Moonee belongs to a band of misfits living in what has to be the most stressful alternative to public housing. We catch her in the summer, with tons of time in her hands, and with little other motivation in life than annoying other people. The comedy we find in her, and in her just as carefree and careless mom, Halley (Bria Vinaite), stems from the same source from which slapstick sprouts: Ridiculing others. In Spanish, slapstick comedy is called pastelazo, which would translate as “being caked” because of the cake scenes that inundated silent comedies in the early 1900s. In a sense, this kind of comedy dwells in children, based on repetition, troubled and annoyed faces, even anger — but, at the bottom of it all, there is always innocence. Pastel is easily the very tone of childhood, particularly for those who had no infancy, the place in which mother and daughter meet as almost absolute sisters — complete accomplices.
The relationship between Moonee and Halley is at the heart of The Florida Project, a companionship so leveled, so even, that is barely inappropriate. They both live in a make-believe world, the mother lazing in bed when she’s off being a little girl. That’s her true kick in life. When we see Halley trying to be an adult, she’s as inadequate and offbeat as those she so effectively mocks when she’s back to her extroverted child.
But the alternative around is not that much appealing. Other than having a steady source to pay the $245 rent a week (anything but cheap, even more so for the shack they’re in), adulthood is in no way enticing. Those “responsible adults” around Halley and Moone are defeated people, with the spark of life sucked dry by day-in-day-out purposelessness. Perhaps the greatest embodiment of chronic disappointment comes by way of the best-natured person available. Bobby (Willem Dafoe, “A Most Wanted Man”) is a good-hearted general manager who has as his main virtue not to hold against anyone the nothingness to which his life amounts. With one of the most unassuming and creative performances of his career, Dafoe is able to convey that feeling of defeat in no more than a couple of scenes. Yet he’s just as much convincing as a man who’s hopeful that those around can do better than him or, if not, they can have an easy time while they’re there. For all tenants in that place are temporary residents. He knows it well, having seen them parading in all sizes and shapes over and over again. For better or worse, they’re all just passing by. What we see at such comparison between children (age aside) and adults is a landfill painted with pastel colors over a truly tragic canvas, with bad people and worse people lingering around like gators in the mud. With bad and rotten apples. With leftovers. But with joy and kindness and genuine sense of solidarity as well. That is all part of this inclement landscape.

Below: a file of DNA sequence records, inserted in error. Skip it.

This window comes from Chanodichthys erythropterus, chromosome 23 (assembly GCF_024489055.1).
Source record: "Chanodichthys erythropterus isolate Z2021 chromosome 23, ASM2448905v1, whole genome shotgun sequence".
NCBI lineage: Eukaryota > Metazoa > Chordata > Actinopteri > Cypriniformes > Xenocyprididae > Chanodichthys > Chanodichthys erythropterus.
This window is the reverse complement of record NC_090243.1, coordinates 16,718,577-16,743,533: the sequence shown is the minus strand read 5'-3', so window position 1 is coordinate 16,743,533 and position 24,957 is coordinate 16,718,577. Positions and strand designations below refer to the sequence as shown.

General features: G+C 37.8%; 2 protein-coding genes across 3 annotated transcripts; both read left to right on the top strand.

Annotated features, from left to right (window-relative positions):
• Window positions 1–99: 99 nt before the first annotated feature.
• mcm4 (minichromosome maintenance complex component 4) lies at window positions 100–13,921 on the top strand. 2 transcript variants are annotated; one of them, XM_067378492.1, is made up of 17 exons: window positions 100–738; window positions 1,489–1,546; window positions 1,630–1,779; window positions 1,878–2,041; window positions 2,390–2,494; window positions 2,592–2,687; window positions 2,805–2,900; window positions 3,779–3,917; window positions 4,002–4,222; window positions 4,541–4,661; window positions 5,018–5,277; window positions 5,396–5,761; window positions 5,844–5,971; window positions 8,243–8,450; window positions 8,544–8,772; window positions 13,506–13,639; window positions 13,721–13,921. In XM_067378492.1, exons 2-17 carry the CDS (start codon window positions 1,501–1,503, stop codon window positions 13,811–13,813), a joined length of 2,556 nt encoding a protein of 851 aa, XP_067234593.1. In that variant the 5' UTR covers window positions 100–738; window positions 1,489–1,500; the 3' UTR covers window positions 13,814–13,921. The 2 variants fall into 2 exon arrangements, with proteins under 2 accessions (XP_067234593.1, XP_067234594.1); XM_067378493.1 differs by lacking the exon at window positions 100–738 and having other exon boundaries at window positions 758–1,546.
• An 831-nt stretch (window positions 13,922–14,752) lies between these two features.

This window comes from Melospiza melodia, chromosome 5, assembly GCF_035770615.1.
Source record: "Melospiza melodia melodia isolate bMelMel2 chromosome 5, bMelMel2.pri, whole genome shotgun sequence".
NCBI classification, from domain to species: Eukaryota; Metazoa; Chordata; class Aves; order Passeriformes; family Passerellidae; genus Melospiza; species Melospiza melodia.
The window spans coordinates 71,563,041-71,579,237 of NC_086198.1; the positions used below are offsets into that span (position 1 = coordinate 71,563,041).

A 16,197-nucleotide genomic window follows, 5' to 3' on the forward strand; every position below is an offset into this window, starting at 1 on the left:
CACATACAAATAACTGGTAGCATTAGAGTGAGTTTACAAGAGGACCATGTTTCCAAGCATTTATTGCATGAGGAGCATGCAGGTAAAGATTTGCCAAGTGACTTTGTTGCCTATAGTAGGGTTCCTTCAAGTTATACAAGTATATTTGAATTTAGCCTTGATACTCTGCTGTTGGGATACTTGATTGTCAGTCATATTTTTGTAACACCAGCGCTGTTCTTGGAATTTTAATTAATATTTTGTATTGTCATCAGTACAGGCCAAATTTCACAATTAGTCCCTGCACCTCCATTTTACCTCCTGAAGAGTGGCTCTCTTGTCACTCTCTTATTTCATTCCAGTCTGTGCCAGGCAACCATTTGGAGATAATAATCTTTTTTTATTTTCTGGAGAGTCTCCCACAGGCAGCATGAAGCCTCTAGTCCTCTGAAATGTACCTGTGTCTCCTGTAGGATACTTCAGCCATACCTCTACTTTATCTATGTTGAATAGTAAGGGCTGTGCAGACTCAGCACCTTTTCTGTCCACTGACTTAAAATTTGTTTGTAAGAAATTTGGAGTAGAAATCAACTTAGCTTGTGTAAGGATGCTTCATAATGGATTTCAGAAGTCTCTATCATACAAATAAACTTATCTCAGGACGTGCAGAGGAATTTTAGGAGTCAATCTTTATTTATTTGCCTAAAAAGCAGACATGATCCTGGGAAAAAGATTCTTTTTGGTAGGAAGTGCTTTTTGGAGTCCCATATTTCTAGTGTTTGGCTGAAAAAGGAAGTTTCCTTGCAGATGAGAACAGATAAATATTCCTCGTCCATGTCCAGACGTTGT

The Florida Project is thus a beautiful ode to childhood, to the resilience that those eyes have against a harsh reality, to that point in time when there were no responsibilities because there was no awareness. Halley is doubtless an irresponsible woman, as irresponsible a person she can be, but she’s also a loving mother, who wants nothing but the best for her child and would do anything to grant her a smile. The trouble is, smiles are as transitory as guests in a motel. When we’re up to suspend our judgement (an easy task as we’re introduced to this world through the eyes of three kids), we can see genuine bonds that can’t be broken by alien grudges, like those between Moonee and Scooty, or that can only be strengthen by trying times, like those between Moonee and Jancey (Valeria Cotto). This is how we get to realize that the tones of this film are real, that so are the lives therein portrayed, because those bonds and devotion are as sparkly as the resentment and self-deception from where they spring.
Childhood, real childhood, does not exist as a present moment. At that time, it is only life. Childhood is all about memory, the same that tends to color memories in pastel backdrops. As a mother, Halley’s only role in life is creating memorable moments for her daughter, moments of reckless joy at the midst of aimless anger, the centrifugal force that moves these two girls together on a daily basis . . . and then there’s that larger, centripetal force, inevitably deciding what’s best for them both.
As the child runs away, breaking for the first time in front of our eyes, revealing her fragility, a child’s true state in nature, running even deeper into the make-believe world she’s been told exists for her, and for her only, our adult eyes give a silent gaze and blink for the first time since it all started.